Exercise Adherence – The Transtheoretical Model - Activfirst
Calling all fitness fanatics! Are you curious about exercise adherence and the Transtheoretical Model? If so, this might just be the blog post for you! In today’s post, one of our Fitness experts shares his top tips and knowledge on the Transtheoretical Model.
Let’s hop to it!
What is the Transtheoretical Model?
The Transtheoretical Model proposes that individuals progress through a cyclic series of stages when they change their exercise behaviour. These stages depend on how long individuals have been exercising for.
Below are the 6 suggested stages to follow if you want to get from couch potato to exercise pro!
What are the Cycles of Change?
- Precontemplation stage – individuals who do not intend to start exercising within the next six months and are known as ‘couch potatoes.’ They don’t always understand the long-term effects of inactive behaviour.
- Contemplation stage – individuals who seriously intend to exercise in the next six months.
- Preparation stage – individuals who are now exercising a little but less than three times a week in this stage. This amount of exercise, although a positive behaviour change from previous stages, is not enough regular exercise to produce major health benefits.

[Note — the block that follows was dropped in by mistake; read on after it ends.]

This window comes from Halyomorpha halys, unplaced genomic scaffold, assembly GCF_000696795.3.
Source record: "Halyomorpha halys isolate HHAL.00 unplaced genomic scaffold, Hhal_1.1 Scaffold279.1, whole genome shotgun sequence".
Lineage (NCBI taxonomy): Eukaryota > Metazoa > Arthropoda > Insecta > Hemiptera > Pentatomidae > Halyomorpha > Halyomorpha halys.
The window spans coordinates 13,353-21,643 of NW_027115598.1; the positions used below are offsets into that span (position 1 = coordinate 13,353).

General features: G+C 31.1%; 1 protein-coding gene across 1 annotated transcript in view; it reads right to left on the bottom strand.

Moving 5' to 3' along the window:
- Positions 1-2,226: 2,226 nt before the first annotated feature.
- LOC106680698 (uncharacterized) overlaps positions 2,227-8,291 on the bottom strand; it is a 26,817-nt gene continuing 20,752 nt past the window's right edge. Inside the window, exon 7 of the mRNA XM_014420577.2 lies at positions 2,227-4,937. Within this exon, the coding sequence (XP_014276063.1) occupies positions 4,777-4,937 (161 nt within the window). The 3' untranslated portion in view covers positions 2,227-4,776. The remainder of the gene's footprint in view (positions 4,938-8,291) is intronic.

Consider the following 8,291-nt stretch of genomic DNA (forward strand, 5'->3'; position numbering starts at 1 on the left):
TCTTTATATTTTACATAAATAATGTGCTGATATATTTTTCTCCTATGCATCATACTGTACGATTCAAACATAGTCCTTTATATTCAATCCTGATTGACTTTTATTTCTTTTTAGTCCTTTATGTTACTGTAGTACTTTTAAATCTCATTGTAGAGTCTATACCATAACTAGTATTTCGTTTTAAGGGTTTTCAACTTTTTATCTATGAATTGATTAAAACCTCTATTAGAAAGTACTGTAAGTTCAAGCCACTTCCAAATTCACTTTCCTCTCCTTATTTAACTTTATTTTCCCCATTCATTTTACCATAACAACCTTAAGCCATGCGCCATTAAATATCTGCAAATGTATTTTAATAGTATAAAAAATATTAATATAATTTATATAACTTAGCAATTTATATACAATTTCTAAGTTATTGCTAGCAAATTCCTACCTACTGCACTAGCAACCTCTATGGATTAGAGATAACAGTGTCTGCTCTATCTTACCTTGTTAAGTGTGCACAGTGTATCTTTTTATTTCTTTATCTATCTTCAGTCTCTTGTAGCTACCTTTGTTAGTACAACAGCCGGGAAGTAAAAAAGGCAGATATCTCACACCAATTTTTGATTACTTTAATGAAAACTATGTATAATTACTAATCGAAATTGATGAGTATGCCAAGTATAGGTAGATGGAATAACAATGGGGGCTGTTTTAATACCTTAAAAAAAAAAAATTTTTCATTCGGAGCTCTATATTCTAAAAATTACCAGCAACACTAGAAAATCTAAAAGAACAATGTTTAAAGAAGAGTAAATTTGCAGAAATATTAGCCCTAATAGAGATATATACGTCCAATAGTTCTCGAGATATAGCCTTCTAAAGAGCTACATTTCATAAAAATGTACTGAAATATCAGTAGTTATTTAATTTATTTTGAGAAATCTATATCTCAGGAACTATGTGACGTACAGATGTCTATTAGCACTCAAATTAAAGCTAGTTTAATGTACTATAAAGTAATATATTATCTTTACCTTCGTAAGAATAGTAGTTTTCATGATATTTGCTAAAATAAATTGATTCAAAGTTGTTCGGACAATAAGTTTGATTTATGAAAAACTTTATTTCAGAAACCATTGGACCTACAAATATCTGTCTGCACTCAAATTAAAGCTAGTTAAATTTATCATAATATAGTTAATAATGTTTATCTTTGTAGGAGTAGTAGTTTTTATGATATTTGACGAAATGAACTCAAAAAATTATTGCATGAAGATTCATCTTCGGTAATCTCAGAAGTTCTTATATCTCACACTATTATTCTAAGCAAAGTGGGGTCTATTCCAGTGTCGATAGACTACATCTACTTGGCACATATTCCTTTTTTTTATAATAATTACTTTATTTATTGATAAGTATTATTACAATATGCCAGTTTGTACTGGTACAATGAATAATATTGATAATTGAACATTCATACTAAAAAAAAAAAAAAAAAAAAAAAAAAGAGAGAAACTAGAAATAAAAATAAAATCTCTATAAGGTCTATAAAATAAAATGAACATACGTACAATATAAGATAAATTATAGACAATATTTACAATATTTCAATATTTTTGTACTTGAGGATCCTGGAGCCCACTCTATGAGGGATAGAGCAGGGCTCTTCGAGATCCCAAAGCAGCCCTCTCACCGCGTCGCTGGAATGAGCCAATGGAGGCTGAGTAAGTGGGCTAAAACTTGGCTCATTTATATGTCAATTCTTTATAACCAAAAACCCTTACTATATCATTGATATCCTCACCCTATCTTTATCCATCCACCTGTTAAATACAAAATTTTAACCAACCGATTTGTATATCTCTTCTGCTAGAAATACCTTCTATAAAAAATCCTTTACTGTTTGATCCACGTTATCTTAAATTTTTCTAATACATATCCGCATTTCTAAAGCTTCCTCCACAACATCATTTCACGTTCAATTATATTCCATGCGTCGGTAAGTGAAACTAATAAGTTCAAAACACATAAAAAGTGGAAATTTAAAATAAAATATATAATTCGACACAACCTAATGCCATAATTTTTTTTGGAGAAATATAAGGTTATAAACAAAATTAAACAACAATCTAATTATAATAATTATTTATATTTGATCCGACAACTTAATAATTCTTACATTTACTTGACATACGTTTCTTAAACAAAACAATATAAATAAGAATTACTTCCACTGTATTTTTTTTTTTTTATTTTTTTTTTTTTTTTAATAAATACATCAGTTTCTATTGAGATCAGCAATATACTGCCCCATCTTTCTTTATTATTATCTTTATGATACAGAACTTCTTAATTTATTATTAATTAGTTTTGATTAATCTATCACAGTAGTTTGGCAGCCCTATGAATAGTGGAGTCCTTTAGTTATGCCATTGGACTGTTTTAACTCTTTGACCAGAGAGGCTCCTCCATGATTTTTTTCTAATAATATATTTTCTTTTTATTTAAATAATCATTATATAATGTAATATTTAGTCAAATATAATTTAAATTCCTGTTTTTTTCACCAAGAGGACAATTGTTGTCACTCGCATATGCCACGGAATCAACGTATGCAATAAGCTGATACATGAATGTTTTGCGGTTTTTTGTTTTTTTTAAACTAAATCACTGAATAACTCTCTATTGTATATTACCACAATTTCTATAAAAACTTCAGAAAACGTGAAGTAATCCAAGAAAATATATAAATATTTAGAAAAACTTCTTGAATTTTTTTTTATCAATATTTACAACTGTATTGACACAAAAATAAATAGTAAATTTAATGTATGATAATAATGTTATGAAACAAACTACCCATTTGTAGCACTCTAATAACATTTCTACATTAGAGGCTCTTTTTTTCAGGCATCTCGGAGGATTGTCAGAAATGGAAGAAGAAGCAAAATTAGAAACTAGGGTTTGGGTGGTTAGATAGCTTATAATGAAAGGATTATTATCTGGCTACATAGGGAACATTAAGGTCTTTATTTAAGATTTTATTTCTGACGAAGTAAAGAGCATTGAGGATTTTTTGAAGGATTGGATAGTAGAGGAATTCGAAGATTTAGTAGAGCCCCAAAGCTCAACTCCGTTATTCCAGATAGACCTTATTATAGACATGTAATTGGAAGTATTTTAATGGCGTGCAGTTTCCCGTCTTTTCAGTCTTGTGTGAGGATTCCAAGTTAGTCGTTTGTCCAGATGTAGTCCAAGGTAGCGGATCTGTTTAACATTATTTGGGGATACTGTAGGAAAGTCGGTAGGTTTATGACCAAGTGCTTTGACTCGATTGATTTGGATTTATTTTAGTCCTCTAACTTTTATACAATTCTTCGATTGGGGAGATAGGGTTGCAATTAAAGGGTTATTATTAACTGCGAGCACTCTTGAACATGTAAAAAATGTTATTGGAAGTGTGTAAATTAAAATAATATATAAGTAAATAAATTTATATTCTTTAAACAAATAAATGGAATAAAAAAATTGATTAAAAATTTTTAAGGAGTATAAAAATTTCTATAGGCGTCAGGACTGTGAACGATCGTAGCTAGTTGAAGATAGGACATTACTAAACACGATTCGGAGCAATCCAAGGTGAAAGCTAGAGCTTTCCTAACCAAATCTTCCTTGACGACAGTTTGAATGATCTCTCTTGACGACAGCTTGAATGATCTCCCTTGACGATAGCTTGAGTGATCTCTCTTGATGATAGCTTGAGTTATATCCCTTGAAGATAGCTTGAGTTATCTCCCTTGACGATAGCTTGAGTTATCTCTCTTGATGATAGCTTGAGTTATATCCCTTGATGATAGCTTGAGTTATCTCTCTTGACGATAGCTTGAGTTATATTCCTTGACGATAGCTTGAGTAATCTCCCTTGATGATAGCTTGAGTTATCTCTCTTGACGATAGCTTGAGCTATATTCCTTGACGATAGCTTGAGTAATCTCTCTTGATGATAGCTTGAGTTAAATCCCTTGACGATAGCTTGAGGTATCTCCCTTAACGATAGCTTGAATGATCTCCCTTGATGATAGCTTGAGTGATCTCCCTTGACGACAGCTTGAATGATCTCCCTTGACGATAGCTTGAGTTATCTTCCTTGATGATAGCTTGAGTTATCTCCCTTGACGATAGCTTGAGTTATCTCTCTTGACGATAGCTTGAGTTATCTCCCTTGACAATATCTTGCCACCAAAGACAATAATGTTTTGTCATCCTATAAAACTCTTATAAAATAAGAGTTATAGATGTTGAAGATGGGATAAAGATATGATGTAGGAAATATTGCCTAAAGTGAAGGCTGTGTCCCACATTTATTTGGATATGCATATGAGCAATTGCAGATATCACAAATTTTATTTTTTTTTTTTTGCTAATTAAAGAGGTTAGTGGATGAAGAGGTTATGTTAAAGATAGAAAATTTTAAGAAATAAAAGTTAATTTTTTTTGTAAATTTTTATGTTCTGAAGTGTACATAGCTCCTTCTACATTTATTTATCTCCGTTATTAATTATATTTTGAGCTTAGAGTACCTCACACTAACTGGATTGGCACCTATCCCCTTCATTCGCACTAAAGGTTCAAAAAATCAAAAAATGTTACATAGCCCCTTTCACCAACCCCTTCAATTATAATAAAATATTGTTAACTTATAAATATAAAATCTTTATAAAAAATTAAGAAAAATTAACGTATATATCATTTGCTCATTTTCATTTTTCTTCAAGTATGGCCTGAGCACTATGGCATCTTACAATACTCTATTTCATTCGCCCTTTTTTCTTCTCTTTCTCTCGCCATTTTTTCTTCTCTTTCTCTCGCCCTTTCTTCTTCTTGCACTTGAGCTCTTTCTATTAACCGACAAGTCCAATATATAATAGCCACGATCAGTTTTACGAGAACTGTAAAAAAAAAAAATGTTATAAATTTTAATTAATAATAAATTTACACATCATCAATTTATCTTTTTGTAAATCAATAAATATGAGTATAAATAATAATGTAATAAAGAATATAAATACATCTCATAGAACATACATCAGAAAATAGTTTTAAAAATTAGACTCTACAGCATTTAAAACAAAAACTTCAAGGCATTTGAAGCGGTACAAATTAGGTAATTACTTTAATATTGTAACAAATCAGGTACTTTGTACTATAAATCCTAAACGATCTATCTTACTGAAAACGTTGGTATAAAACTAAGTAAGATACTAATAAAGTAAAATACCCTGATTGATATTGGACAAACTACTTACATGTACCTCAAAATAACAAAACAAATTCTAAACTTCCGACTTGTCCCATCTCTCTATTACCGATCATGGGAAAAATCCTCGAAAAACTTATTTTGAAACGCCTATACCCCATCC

- Action Stage – individuals that are regular exercisers who are exercising three or more times a week for twenty minutes or longer but for less than six months.
- Maintenance Stage – individuals have been exercising regularly for six months or more. People who reach this stage are more likely to maintain their exercise habits/behaviours.
- Termination Stage – occurs when an exerciser has stayed in this stage for five years or more through their exercise behaviours/habits.
Consider which stage are you at now. Where do you want to be?
9 Top Tips for Improving Exercise Adherence
- Provide cues for exercise signs/posters around the house or workplace!
- Make the exercise enjoyable!
- Exercise with a group or friend, social support can be a massive help!
- Engage in a variety of exercises and sports to keep it interesting.
- Reward yourself for participation and attending.
- Keep a daily exercise log.
- Plan exercise as part of your day e.g. before work, lunch breaks or after work.
- Find a convenient place to exercise e.g. next to workplace or on your route home from school/work.
- Start small and build reps/times/distances as confidence and fitness improves.
If you are serious about improving your health and exercise adherence, it’s time to get going and witness the fitness! We hope you found this post helpful. If you enjoyed it, you may like our previous post all about the benefits of exercise on your mental health!